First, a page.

Tuesday, July 17, 2007
Vive La Paris by Esme Raji Codell
I have been wanting to get my hands on Vive La Paris by Esme Raji Codell since it came out, but for some reason I kept forgetting. You know when you are thinking of doing something and 20 other things happen in the "in-betweens" (a la Moxy). That was the case here.
I have long since loved Esme Codell since she first wrote Educating Esme. That book came around at just the right time for me, I was beginning teaching (well sorta) and I thought it was the best medicine ever! Whenever I went into a book store I would look for something she had written. I couldn't get enough. I loved Sahara Special and this is a companion to that book. (Which to be very honest I didn't know until I picked up the book from the library.)
This book has so many layers. Yes, it has Codell's humor, but it is speckled with sadness and seriousness. There are many topics that I feel may be lost on a fifth grader, but are still very central to the book and honestly, you never know what is going on in a fifth grade student's life. They may find it right-on and understand everything the book is trying to say. When I say topics, I mean the least of which is the comparison of segregation and the Jewish Holocaust. If that tells you how serious this book can get. One of the most poignant themes in the story is "ignorance is no defense." Boy! is that a good lesson in itself.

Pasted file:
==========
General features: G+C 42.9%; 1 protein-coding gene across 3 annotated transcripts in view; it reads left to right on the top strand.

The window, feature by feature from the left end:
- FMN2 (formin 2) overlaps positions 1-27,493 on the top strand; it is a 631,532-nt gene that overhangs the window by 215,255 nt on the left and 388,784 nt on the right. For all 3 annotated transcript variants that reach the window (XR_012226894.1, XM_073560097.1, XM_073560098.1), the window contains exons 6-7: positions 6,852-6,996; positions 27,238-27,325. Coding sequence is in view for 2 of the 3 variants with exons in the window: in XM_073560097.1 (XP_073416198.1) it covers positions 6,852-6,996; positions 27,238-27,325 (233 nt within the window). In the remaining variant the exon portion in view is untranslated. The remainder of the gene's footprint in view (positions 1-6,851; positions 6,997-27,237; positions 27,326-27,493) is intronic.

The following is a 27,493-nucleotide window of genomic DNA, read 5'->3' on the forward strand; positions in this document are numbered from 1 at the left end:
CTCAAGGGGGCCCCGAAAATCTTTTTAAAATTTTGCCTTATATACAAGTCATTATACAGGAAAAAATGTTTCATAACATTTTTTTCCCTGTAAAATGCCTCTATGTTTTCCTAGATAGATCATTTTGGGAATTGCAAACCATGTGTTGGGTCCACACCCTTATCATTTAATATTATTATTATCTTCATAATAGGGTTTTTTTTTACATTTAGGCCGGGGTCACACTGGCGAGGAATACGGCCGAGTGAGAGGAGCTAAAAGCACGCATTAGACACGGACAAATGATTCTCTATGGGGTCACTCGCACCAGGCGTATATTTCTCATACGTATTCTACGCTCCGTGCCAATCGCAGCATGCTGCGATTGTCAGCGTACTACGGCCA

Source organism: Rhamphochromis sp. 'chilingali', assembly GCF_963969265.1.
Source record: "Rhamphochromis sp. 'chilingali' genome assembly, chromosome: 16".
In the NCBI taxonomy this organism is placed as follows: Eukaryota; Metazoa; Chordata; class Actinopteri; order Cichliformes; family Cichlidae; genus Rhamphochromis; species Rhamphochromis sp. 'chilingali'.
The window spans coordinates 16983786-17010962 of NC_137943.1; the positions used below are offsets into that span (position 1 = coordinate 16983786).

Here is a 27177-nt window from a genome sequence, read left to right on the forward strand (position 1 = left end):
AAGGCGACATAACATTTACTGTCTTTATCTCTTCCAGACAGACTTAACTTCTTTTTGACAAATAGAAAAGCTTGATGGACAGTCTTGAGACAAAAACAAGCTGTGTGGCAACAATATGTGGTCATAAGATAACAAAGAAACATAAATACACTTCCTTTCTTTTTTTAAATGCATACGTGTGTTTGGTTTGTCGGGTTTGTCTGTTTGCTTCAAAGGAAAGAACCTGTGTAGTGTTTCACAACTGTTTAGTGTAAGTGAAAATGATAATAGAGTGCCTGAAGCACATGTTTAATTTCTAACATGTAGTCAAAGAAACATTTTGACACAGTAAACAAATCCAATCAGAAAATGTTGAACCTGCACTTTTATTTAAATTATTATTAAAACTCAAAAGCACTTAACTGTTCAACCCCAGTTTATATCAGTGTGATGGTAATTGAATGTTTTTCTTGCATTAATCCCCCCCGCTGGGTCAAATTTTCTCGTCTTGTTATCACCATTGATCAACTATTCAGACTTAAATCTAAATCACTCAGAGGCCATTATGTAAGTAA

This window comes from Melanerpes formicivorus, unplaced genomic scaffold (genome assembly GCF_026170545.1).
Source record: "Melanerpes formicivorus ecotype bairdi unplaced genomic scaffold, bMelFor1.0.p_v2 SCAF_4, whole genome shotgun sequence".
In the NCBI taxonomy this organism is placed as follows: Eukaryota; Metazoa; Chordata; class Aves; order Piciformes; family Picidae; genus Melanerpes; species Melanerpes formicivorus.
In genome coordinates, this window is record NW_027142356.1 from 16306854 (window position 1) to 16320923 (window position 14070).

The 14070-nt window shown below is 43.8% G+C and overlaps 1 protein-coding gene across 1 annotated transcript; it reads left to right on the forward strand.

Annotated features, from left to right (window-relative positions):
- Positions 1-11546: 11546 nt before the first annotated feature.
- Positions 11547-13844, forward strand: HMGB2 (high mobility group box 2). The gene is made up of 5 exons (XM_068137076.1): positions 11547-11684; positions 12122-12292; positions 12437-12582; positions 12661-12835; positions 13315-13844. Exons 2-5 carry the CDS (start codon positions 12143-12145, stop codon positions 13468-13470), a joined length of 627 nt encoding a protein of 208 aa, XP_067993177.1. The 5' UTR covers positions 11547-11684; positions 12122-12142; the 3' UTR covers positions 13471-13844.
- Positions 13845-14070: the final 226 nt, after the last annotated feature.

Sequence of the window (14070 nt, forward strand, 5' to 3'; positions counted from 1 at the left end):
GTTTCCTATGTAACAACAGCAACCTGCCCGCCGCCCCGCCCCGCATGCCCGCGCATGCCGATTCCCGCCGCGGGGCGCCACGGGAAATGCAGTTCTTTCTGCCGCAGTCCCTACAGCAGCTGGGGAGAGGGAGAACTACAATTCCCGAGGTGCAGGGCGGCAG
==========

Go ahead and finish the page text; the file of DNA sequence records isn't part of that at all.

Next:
My favorite thing about this book is the fact that the main character, Paris, is African American. I have never read a book that had so much to do with the the Holocaust and then related back to segregation. (Two of my favorite topics in history) This book even won a Sydney Taylor Award for an outstanding contribution to the field of Jewish Literature for Children. (Click on Sydney Taylor Award to read a blog from Esme Raji Codell)
My second favorite part about this book is the French and Paris references. My grandmother was a French teacher and her first and only love was Paris. She passed away last summer so it is always fun to have a little remembrance for her every once in awhile.
You do not have to read Sahara Special to understand what is going on in this book, but if you want to know more about the characters, that would be helpful. One thing I did not like about this book is the way Codell's character Paris, uses large words, usually in italics. I do not think Codell needed to have her use that large vocabulary for us to understand Paris was a smart girl. It almost seemed too contrived and obvious. Just my opinion...